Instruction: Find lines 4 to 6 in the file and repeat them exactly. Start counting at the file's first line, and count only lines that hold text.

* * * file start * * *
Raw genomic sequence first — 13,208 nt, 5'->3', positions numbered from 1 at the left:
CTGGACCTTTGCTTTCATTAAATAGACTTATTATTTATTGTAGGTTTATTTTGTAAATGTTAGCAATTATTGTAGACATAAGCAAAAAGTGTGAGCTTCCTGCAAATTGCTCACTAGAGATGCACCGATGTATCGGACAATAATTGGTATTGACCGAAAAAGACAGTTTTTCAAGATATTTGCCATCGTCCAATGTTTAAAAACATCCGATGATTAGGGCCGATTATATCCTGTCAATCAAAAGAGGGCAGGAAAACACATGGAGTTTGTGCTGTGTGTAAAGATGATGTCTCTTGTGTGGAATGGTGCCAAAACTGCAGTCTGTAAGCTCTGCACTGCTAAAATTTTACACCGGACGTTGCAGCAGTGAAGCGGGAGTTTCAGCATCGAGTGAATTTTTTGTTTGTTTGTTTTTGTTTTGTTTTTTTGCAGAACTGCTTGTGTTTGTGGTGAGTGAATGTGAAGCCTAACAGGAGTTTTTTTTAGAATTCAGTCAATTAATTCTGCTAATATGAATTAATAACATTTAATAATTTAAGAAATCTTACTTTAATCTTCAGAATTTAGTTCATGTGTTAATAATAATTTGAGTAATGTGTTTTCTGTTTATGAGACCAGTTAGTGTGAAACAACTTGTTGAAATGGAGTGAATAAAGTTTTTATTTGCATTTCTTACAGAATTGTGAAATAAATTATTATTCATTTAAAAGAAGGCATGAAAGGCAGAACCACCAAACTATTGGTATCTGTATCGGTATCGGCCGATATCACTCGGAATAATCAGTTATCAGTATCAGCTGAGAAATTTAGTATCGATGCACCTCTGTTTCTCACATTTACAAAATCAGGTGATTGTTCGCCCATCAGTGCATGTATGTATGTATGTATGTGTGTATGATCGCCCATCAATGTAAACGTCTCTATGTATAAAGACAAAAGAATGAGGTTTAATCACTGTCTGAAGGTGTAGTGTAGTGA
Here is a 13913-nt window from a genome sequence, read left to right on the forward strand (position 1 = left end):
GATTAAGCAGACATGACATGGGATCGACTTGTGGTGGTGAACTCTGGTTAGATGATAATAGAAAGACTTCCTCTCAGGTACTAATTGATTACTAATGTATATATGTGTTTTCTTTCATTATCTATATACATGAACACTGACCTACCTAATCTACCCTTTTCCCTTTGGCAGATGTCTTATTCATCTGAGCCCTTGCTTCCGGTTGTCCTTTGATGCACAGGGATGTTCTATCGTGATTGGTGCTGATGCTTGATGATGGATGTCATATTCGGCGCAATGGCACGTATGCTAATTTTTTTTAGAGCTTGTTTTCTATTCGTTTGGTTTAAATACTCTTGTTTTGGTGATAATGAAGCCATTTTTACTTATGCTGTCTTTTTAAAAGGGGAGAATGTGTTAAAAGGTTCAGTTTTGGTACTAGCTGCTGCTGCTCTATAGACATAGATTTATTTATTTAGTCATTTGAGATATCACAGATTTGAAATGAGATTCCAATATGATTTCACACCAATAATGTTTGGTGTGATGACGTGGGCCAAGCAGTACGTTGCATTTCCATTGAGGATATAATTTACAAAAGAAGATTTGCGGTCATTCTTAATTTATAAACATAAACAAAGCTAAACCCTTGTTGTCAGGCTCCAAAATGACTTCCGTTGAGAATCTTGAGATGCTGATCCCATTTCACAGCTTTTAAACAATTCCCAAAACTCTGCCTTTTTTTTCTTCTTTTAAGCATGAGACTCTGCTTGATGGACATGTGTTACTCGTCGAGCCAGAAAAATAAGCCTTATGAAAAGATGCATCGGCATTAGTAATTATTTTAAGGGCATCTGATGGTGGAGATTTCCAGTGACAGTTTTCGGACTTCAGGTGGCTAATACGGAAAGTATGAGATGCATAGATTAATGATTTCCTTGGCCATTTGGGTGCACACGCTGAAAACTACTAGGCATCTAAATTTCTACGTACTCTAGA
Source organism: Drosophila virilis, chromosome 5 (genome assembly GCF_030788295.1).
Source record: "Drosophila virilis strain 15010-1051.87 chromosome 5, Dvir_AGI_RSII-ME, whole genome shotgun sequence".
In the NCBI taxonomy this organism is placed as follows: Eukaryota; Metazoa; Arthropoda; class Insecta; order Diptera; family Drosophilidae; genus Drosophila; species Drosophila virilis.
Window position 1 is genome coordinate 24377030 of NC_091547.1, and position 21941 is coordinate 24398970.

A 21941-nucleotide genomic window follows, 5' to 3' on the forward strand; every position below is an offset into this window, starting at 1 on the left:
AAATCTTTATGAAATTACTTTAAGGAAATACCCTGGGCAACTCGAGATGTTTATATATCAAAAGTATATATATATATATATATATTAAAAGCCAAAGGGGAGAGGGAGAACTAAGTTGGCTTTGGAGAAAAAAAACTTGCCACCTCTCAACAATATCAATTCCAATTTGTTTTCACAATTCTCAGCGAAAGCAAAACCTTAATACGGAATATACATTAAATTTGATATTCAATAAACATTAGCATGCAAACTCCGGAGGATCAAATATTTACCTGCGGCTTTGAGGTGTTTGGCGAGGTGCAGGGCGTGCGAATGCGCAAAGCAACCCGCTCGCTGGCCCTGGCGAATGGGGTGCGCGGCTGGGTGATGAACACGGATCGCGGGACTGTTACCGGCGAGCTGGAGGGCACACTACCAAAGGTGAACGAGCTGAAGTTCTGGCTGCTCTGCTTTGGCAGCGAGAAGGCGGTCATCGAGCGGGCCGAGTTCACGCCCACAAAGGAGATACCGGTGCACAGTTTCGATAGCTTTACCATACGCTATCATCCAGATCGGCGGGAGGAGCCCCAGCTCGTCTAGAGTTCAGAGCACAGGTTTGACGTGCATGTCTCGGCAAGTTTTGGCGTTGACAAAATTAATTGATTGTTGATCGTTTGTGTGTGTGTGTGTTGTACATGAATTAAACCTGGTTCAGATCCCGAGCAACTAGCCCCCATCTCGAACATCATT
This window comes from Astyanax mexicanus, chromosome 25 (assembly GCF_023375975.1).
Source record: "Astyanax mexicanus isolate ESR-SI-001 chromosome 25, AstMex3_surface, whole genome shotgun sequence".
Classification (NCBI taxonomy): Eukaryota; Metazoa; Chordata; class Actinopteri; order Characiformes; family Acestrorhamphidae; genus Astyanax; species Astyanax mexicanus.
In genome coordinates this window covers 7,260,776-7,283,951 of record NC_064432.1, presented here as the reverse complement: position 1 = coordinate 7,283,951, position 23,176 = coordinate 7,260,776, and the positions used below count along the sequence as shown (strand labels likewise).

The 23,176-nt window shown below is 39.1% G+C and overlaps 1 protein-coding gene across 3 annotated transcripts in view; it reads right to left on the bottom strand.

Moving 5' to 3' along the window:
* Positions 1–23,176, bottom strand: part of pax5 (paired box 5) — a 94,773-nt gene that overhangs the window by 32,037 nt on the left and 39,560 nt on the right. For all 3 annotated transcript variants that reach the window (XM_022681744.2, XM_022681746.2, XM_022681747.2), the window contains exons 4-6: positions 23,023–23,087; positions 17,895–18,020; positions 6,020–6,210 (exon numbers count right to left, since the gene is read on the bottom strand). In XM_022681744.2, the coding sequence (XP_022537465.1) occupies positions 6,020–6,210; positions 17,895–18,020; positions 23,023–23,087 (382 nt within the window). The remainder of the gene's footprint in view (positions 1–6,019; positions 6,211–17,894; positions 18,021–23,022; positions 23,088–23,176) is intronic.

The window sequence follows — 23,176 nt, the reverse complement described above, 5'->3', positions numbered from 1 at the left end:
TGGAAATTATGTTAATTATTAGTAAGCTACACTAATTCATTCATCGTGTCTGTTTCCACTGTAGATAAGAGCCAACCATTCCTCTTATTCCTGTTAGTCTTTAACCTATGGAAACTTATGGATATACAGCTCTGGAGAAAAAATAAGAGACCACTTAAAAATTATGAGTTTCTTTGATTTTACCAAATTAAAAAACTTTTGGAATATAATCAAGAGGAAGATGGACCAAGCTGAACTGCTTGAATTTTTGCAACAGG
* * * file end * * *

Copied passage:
GATTAAGCAGACATGACATGGGATCGACTTGTGGTGGTGAACTCTGGTTAGATGATAATAGAAAGACTTCCTCTCAGGTACTAATTGATTACTAATGTATATATGTGTTTTCTTTCATTATCTATATACATGAACACTGACCTACCTAATCTACCCTTTTCCCTTTGGCAGATGTCTTATTCATCTGAGCCCTTGCTTCCGGTTGTCCTTTGATGCACAGGGATGTTCTATCGTGATTGGTGCTGATGCTTGATGATGGATGTCATATTCGGCGCAATGGCACGTATGCTAATTTTTTTTAGAGCTTGTTTTCTATTCGTTTGGTTTAAATACTCTTGTTTTGGTGATAATGAAGCCATTTTTACTTATGCTGTCTTTTTAAAAGGGGAGAATGTGTTAAAAGGTTCAGTTTTGGTACTAGCTGCTGCTGCTCTATAGACATAGATTTATTTATTTAGTCATTTGAGATATCACAGATTTGAAATGAGATTCCAATATGATTTCACACCAATAATGTTTGGTGTGATGACGTGGGCCAAGCAGTACGTTGCATTTCCATTGAGGATATAATTTACAAAAGAAGATTTGCGGTCATTCTTAATTTATAAACATAAACAAAGCTAAACCCTTGTTGTCAGGCTCCAAAATGACTTCCGTTGAGAATCTTGAGATGCTGATCCCATTTCACAGCTTTTAAACAATTCCCAAAACTCTGCCTTTTTTTTCTTCTTTTAAGCATGAGACTCTGCTTGATGGACATGTGTTACTCGTCGAGCCAGAAAAATAAGCCTTATGAAAAGATGCATCGGCATTAGTAATTATTTTAAGGGCATCTGATGGTGGAGATTTCCAGTGACAGTTTTCGGACTTCAGGTGGCTAATACGGAAAGTATGAGATGCATAGATTAATGATTTCCTTGGCCATTTGGGTGCACACGCTGAAAACTACTAGGCATCTAAATTTCTACGTACTCTAGA
Source organism: Drosophila virilis, chromosome 5 (genome assembly GCF_030788295.1).
Source record: "Drosophila virilis strain 15010-1051.87 chromosome 5, Dvir_AGI_RSII-ME, whole genome shotgun sequence".